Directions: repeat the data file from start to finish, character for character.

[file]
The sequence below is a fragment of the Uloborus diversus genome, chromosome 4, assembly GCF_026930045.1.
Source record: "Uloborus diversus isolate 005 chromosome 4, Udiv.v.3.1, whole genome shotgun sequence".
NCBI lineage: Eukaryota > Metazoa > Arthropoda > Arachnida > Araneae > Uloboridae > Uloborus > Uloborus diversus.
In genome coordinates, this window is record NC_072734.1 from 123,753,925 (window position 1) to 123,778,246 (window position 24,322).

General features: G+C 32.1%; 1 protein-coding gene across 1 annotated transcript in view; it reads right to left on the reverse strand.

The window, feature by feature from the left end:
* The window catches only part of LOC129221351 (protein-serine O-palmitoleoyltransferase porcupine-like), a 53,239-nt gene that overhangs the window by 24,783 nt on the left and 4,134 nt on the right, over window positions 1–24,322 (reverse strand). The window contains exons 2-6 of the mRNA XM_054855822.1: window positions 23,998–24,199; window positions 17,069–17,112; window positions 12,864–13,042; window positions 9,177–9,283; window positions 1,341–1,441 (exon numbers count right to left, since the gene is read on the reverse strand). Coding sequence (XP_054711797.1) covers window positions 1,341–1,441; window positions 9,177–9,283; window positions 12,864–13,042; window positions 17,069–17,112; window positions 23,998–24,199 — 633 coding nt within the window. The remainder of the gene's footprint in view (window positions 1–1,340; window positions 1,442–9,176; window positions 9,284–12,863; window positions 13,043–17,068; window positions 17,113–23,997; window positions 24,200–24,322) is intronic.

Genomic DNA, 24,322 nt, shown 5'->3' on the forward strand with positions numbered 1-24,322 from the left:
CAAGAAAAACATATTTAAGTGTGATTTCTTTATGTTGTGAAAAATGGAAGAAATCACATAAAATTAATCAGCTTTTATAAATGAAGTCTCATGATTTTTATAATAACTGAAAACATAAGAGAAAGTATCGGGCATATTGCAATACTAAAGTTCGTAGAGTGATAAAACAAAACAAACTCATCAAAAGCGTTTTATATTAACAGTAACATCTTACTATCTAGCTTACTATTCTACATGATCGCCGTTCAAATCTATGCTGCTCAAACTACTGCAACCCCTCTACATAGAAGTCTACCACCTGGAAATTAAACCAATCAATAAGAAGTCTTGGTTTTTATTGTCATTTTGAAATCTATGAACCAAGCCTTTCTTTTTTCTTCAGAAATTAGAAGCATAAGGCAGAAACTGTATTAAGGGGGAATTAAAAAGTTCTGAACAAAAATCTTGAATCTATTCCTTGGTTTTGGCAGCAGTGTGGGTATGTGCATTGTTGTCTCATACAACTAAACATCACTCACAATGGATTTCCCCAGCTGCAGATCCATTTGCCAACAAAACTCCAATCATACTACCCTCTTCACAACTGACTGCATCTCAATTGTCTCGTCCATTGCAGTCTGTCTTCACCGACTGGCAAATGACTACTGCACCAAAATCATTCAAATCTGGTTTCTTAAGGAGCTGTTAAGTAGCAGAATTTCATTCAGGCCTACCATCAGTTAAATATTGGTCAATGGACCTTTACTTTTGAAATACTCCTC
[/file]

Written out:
The sequence below is a fragment of the Uloborus diversus genome, chromosome 4, assembly GCF_026930045.1.
Source record: "Uloborus diversus isolate 005 chromosome 4, Udiv.v.3.1, whole genome shotgun sequence".
NCBI lineage: Eukaryota > Metazoa > Arthropoda > Arachnida > Araneae > Uloboridae > Uloborus > Uloborus diversus.
In genome coordinates, this window is record NC_072734.1 from 123,753,925 (window position 1) to 123,778,246 (window position 24,322).

General features: G+C 32.1%; 1 protein-coding gene across 1 annotated transcript in view; it reads right to left on the reverse strand.

The window, feature by feature from the left end:
* The window catches only part of LOC129221351 (protein-serine O-palmitoleoyltransferase porcupine-like), a 53,239-nt gene that overhangs the window by 24,783 nt on the left and 4,134 nt on the right, over window positions 1–24,322 (reverse strand). The window contains exons 2-6 of the mRNA XM_054855822.1: window positions 23,998–24,199; window positions 17,069–17,112; window positions 12,864–13,042; window positions 9,177–9,283; window positions 1,341–1,441 (exon numbers count right to left, since the gene is read on the reverse strand). Coding sequence (XP_054711797.1) covers window positions 1,341–1,441; window positions 9,177–9,283; window positions 12,864–13,042; window positions 17,069–17,112; window positions 23,998–24,199 — 633 coding nt within the window. The remainder of the gene's footprint in view (window positions 1–1,340; window positions 1,442–9,176; window positions 9,284–12,863; window positions 13,043–17,068; window positions 17,113–23,997; window positions 24,200–24,322) is intronic.

Genomic DNA, 24,322 nt, shown 5'->3' on the forward strand with positions numbered 1-24,322 from the left:
CAAGAAAAACATATTTAAGTGTGATTTCTTTATGTTGTGAAAAATGGAAGAAATCACATAAAATTAATCAGCTTTTATAAATGAAGTCTCATGATTTTTATAATAACTGAAAACATAAGAGAAAGTATCGGGCATATTGCAATACTAAAGTTCGTAGAGTGATAAAACAAAACAAACTCATCAAAAGCGTTTTATATTAACAGTAACATCTTACTATCTAGCTTACTATTCTACATGATCGCCGTTCAAATCTATGCTGCTCAAACTACTGCAACCCCTCTACATAGAAGTCTACCACCTGGAAATTAAACCAATCAATAAGAAGTCTTGGTTTTTATTGTCATTTTGAAATCTATGAACCAAGCCTTTCTTTTTTCTTCAGAAATTAGAAGCATAAGGCAGAAACTGTATTAAGGGGGAATTAAAAAGTTCTGAACAAAAATCTTGAATCTATTCCTTGGTTTTGGCAGCAGTGTGGGTATGTGCATTGTTGTCTCATACAACTAAACATCACTCACAATGGATTTCCCCAGCTGCAGATCCATTTGCCAACAAAACTCCAATCATACTACCCTCTTCACAACTGACTGCATCTCAATTGTCTCGTCCATTGCAGTCTGTCTTCACCGACTGGCAAATGACTACTGCACCAAAATCATTCAAATCTGGTTTCTTAAGGAGCTGTTAAGTAGCAGAATTTCATTCAGGCCTACCATCAGTTAAATATTGGTCAATGGACCTTTACTTTTGAAATACTCCTC